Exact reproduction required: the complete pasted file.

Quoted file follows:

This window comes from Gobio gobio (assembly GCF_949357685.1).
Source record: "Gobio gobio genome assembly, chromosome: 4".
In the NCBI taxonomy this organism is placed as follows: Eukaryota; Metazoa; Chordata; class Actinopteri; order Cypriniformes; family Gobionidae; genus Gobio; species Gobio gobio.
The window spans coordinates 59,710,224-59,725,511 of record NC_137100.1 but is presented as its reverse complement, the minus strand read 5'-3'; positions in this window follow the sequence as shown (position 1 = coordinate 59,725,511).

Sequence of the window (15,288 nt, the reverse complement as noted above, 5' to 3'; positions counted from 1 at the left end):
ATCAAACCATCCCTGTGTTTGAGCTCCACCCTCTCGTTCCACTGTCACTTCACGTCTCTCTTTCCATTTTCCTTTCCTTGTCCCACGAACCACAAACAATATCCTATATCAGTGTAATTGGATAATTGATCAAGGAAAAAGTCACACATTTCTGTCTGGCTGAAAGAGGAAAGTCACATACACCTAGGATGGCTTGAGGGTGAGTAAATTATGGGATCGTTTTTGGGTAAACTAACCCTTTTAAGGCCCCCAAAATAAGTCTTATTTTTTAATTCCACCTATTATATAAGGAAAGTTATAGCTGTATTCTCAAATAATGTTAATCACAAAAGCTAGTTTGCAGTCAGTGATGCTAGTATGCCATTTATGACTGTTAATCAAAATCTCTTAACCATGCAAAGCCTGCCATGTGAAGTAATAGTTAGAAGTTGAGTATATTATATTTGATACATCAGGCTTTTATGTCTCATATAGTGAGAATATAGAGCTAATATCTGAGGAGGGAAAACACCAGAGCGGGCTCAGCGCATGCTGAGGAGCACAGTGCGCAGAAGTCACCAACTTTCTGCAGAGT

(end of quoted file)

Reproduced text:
This window comes from Gobio gobio (assembly GCF_949357685.1).
Source record: "Gobio gobio genome assembly, chromosome: 4".
In the NCBI taxonomy this organism is placed as follows: Eukaryota; Metazoa; Chordata; class Actinopteri; order Cypriniformes; family Gobionidae; genus Gobio; species Gobio gobio.
The window spans coordinates 59,710,224-59,725,511 of record NC_137100.1 but is presented as its reverse complement, the minus strand read 5'-3'; positions in this window follow the sequence as shown (position 1 = coordinate 59,725,511).

Sequence of the window (15,288 nt, the reverse complement as noted above, 5' to 3'; positions counted from 1 at the left end):
ATCAAACCATCCCTGTGTTTGAGCTCCACCCTCTCGTTCCACTGTCACTTCACGTCTCTCTTTCCATTTTCCTTTCCTTGTCCCACGAACCACAAACAATATCCTATATCAGTGTAATTGGATAATTGATCAAGGAAAAAGTCACACATTTCTGTCTGGCTGAAAGAGGAAAGTCACATACACCTAGGATGGCTTGAGGGTGAGTAAATTATGGGATCGTTTTTGGGTAAACTAACCCTTTTAAGGCCCCCAAAATAAGTCTTATTTTTTAATTCCACCTATTATATAAGGAAAGTTATAGCTGTATTCTCAAATAATGTTAATCACAAAAGCTAGTTTGCAGTCAGTGATGCTAGTATGCCATTTATGACTGTTAATCAAAATCTCTTAACCATGCAAAGCCTGCCATGTGAAGTAATAGTTAGAAGTTGAGTATATTATATTTGATACATCAGGCTTTTATGTCTCATATAGTGAGAATATAGAGCTAATATCTGAGGAGGGAAAACACCAGAGCGGGCTCAGCGCATGCTGAGGAGCACAGTGCGCAGAAGTCACCAACTTTCTGCAGAGT